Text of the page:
Disappointment that the Bank of Japan did not unveil more measures to boost the economy as well as uncertainty over the course of U.S. monetary policy weighed hard on global markets Tuesday.
There had been expectations that the Bank of Japan, which started a big monetary stimulus this year to get the world's number 3 economy out of a two-decade stagnation, would announce new measures to ease volatility in the Japanese bond market. Instead the bank's policy board merely upgraded its economic assessment.
The disappointment was enough to send Japan's Nikkei stock index down 1.5 percent to close at 13,317.62. However, the retreat was modest in light of the previous day's 4.9 percent advance following an upward revision of first-quarter economic data. In tandem with the fall in equities, the yen made big gains _ the dollar was down 2 percent to 96.87 yen.
"The decision to hold steady prompted a sharp jump in the yen, and is also one factor contributing to weakness in global equities," said Nick Bennenbroek, head of currency strategy at Wells Fargo Bank.
In Europe, the FTSE 100 index of leading British shares was down 1.6 percent at 6,298 while Germany's DAX fell 1.7 percent to 8,165. The CAC-40 in France was 1.8 percent lower at 3,793.
In the U.S., the Dow Jones industrial average was down 0.8 percent at 15,114 while the broader S&P 500 index fell 0.9 percent to 1,628.
Trading this week has been lackluster outside of Japan, with investors uncertain which way the markets are going. This uncertainty follows a fairly volatile period that's seen many of the world's major stock indexes come off multiyear or even record highs.
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As well as focusing on whether Japan's monetary experiment will work, investors have been keenly monitoring developments in the U.S. and whether the economic picture has improved enough for the Federal Reserve to reduce the amount of financial assets it buys in the markets _ so-called tapering. Speculation that it will has eased somewhat after last week's slightly better-than-expected U.S. jobs report for May.
Many financial assets, including stock markets and emerging market currencies, have been propped up somewhat by the Fed's money-creation measures over the past few years and any talk that it will change policy has been met with some concern by some investors even though it would indicate that the U.S. economy has improved following the financial crisis.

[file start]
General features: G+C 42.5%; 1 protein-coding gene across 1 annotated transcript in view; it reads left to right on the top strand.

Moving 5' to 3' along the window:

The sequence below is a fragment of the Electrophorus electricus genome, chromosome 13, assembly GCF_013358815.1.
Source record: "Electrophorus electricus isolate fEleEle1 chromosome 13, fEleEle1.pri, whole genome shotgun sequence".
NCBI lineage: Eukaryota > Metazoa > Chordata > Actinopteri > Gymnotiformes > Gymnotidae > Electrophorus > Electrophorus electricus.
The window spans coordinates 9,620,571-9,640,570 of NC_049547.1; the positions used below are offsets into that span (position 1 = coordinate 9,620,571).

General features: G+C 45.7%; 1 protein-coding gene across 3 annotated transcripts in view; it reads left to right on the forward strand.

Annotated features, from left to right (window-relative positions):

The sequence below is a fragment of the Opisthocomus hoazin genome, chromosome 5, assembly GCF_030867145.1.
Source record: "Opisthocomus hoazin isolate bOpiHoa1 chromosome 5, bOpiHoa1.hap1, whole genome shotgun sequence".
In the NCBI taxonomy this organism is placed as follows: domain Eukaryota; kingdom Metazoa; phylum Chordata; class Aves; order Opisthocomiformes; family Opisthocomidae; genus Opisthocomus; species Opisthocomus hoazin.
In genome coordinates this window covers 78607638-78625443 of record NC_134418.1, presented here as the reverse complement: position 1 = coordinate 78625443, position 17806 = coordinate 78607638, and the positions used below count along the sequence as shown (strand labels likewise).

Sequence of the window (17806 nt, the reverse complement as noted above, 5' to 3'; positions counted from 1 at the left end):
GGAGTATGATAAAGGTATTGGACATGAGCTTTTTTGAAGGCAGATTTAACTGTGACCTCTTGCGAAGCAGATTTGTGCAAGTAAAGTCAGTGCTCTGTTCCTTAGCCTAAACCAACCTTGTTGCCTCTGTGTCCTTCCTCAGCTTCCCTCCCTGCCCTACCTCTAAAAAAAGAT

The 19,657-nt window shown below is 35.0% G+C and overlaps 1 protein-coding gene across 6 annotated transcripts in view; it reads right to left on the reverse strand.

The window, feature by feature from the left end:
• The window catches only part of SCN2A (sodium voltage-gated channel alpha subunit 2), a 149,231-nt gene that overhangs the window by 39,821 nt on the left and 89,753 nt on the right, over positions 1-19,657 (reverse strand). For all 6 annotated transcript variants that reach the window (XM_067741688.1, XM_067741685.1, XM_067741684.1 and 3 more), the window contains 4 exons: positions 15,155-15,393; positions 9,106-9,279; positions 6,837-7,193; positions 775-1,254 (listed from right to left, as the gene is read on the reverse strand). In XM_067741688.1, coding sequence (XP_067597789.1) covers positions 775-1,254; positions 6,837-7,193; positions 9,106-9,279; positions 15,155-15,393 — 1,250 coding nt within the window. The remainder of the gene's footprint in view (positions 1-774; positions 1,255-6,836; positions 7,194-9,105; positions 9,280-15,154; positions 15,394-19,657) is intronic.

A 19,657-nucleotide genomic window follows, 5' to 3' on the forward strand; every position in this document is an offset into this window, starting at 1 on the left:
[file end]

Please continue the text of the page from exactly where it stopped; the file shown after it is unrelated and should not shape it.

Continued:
Again, following last week's bumper data week, there's little scheduled economic news Tuesday for traders to get their teeth into so markets may well drift for the rest of the session.
"The major equity markets remain hesitant and investors are still focusing on what the Federal Reserve might do in `tapering' its monthly bond purchases," said Neil MacKinnon, global macro strategist at VTB Capital.
The debate over the Fed has been the main driver for the dollar, too. An easing in the expectations of tighter U.S. monetary policy has seen the euro recover some ground over the past week despite concerns over the economy of the 17 EU countries that use the currency _ it was trading 0.1 percent higher at $1.3268.
In Europe, the main point of interest was the start of a two-day hearing by Germany's constitutional court on the legality of the European Central Bank's approach to the euro crisis.
Uncertainty over mainland China's resilience further has also weighed on sentiment following the weekend release of discouraging data for the world's second-largest economy.
With China's markets closed until Thursday for a national holiday, Hong Kong's Hang Seng index has traded in a limited range, falling 1.2 percent Tuesday to 21,354.66. Elsewhere, South Korea's KOSPI dropped 0.6 percent, to 1,920.68.
By PAN PYLAS
AP Business Writer (AP:LONDON)